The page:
A century-old community bank quietly entered the Quad-City market three years ago, but there is nothing low profile about the site where it will open its first full-service Quad-City bank branch — the intersection of Davenport's 53rd Street and Interstate 74.

Fortress Bank is transforming the former Mimzi Art & Frame store into a new branch due to open in early January. Fortress planted its Quad-City roots under its previous name, First State Bank, with a small loan production office located in Middle Road Plaza in Bettendorf.

"Banking is changing today, having a branch on every corner isn't as important now," said Lee Garlach, Fortress' chairman, CEO and principal shareholder. "Banks are closing branches... but you still need to be very visible."

High visibility was the thinking behind the bank's decision to locate among the big box retailers along the well-traveled thoroughfare. "I wanted to be in the I-74 corridor to be convenient to the whole area,"  Garlach said.

The 53rd Street location will be bank's first eastern Iowa branch as well as the first new branch to open under the Fortress name. Effective Dec. 1, the Fortress name will roll out across the bank's nine other branches. The bank's parent company is First State Bancorp. Inc., of which Garlach is the president. 

Now headquartered in Peoria, the bank traces its roots to western Illinois, where it first opened 113 years ago in 1904 in LaHarpe to serve the surrounding agricultural community. Garlach was the key organizer behind the 2008 acquisition of then Illinois State Bank of Western Illinois. The bank dropped the Western name after moving to Peoria. 

Garlach said leaders decided in 2014 to expand geographically into other states, including Iowa. 

The Davenport branch will join sister banks in western and central Illinois, including Peoria, Pekin, Macomb, Monmouth, Carthage, LaHarpe, Hamilton, Blandinsville and Colusa. It will offer a full array of banking products and services including deposit accounts, commercial and consumer loans, a drive-up, ATM, safe deposit boxes and more.

The current Bettendorf office will be consolidated into the new operation. 

In acquiring the bank, Garlach, a former CPA and bank examiner for the Federal Reserve, brought together his financial background and entrepreneurial spirit. A Quad-City resident for 21 years, he also has extensive experience in the merger, acquisition and operations of small to medium-sized businesses. He had been owner of the former United Distributors, an Illinois Quad-City beer distributor.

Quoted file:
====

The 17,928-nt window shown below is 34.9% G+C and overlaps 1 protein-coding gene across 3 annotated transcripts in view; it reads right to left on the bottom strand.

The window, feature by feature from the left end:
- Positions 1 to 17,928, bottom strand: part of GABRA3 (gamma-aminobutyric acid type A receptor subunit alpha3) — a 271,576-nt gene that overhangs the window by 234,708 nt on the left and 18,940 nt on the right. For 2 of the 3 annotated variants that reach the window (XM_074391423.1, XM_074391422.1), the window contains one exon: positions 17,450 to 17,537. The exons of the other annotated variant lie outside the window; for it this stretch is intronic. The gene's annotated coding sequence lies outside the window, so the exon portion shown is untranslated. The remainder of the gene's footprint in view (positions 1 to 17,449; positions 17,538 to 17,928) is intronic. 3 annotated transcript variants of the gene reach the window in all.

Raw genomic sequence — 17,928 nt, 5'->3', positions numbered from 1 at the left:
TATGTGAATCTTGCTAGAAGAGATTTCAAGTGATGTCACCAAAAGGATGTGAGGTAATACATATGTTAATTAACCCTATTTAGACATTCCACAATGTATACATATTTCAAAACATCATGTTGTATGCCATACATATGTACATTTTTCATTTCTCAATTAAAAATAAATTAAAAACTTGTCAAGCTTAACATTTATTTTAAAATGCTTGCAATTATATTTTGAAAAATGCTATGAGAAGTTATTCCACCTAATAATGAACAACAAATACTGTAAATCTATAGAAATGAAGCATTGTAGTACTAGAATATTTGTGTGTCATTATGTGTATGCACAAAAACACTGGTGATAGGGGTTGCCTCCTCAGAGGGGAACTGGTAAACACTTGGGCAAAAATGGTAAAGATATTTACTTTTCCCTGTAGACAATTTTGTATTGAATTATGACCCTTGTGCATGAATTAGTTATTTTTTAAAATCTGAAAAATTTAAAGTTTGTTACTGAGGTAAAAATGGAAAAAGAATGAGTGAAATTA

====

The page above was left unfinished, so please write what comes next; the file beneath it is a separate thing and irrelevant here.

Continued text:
Garlach has been joined by veteran bankers John "Omar" Bradley, Keith Worner, Sue Lerschen-Cassatt and Kristal Koberg Schaefer in leading the bank's commercial and mortgage lending.

"The Middle Road location was great, but we'd outgrown it," Garlach said, adding the site, across the street from Duck Creek Plaza, could not have accommodated a drive-up or ATM to make it full-service. "It was ideal for lending."

Fortress acquired the former Mimzi's from George Elliott IV and his wife, Mimzi Haut. The 8,000-square-foot building began life as a Gateway computer store.

The building proved a natural structure to become a bank with its cinder block construction, Garlach said. "We took down a couple of walls and started with a rectangular shell." 

The construction is being led by Kevin Koellner of Build-to-Suit Inc. with Greg Gowey of Architects 483 as the architect.

The branch will employ 11 existing employees, who will transfer from the Bettendorf office, as well as another five to be hired, Garlach said. Company-wide, Fortress employs about 100 people.

Bringing the brand to the Quad-Cities was based, in part, on the fact that some of the bank's investors are Quad-Citians. "I wanted to expand here to my home market," said Garlach.

Jillian McCleary, communications vice president for the Quad-Cities Chamber of Commerce, said the new bank’s arrival fits in well with the chamber’s goal of targeting new corporate offices to locate in the region.

"It shows that they recognize the growth and potential among our businesses and the broader community," she said.

Fortress has grown to $390 million in assets from $109 million when Garlach and other investors purchased it.

"I wanted a good conservative, well-run bank and to use that as a platform (to grow)," he recalled. He expects more branches in the Quad-Cities, but said that in some of its other locations, Fortress is the only bank in the community and primarily involved in ag lending.

"That's a niche for us," he said of the secondary market locations, some of which are as many as 175 miles from a major metropolitan area.

He described the Quad-Cities as a "very strong community bank" environment. Asked if the community is overbanked, he said "As I told my board, every community worth being in is overbanked."

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